Alexei Perry Cox (untitled)

Is it strange that I don’t remember

the surgeries on my childhood uterine cysts /

That being a woman as a young girl

was that unconceivable on my own body /

That even after having conceived and born children

I feel the shame of my shame /

That my womb is still mostly knowable to me

as the disfigurement to my waist.

I am now confused when I feel loved /

for being strong rather than being soft.

I do tell things to children now, in whispers and in halts. I try to tell

them things that are important. I try to tell them that I don’t know

what’s important. I wish for their sake my sake. But I’m not sure they

see it yet. They see me though. And I worry about them, about that,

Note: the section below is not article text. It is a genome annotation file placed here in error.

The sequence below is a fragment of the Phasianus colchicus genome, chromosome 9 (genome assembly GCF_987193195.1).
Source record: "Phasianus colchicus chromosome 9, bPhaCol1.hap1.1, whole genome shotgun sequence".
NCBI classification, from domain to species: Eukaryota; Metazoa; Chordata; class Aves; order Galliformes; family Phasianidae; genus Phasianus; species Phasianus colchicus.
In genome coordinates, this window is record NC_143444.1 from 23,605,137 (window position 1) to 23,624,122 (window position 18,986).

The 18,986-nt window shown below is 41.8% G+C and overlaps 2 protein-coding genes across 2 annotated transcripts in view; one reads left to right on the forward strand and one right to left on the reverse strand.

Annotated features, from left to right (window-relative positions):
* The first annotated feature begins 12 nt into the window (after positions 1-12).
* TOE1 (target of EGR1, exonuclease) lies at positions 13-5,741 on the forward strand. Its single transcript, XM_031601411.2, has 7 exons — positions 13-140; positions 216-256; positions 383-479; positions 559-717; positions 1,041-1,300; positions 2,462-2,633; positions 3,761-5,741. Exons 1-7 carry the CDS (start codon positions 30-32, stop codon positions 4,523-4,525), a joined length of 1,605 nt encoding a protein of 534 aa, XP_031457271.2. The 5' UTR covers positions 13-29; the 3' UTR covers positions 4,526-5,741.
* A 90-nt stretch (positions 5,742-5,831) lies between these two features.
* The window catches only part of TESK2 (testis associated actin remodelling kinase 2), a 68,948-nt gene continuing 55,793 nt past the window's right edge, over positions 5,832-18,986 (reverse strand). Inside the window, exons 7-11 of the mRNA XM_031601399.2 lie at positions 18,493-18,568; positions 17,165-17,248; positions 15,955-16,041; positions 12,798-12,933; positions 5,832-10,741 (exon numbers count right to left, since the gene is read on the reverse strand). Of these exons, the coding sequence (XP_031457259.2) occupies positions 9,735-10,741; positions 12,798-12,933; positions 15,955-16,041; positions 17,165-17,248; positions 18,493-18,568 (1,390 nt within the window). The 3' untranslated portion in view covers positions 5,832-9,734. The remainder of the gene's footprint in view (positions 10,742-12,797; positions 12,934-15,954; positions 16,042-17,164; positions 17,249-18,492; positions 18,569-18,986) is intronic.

what they see. How do you unsee someone? It starts sometimes with

time and distance getting longer together but it also starts with looking

in other directions or closing one’s eyes. They only close their eyes

when they sleep now. And I’m grateful for the blinking contests

because I’m still winning: I let them see me when I close my eyes.

For their sake for my sake.

Alexei Perry Cox is a writer, editor, and critic published internationally. She is the author of the full length poetry collection Under Her (Insomniac Press 2015) and two chapbooks, Finding Places to Make Places (Vallum 2019) and Re:Evolution (Gap Riot Press 2021). Her next collection PLACE is forthcoming with Noemi Press. She is currently working on two manuscripts provisionally titled (un)settled and Balance/Unbalance and parenting two wondrous young wee ones named Isla Sahar and Ilham Lezama.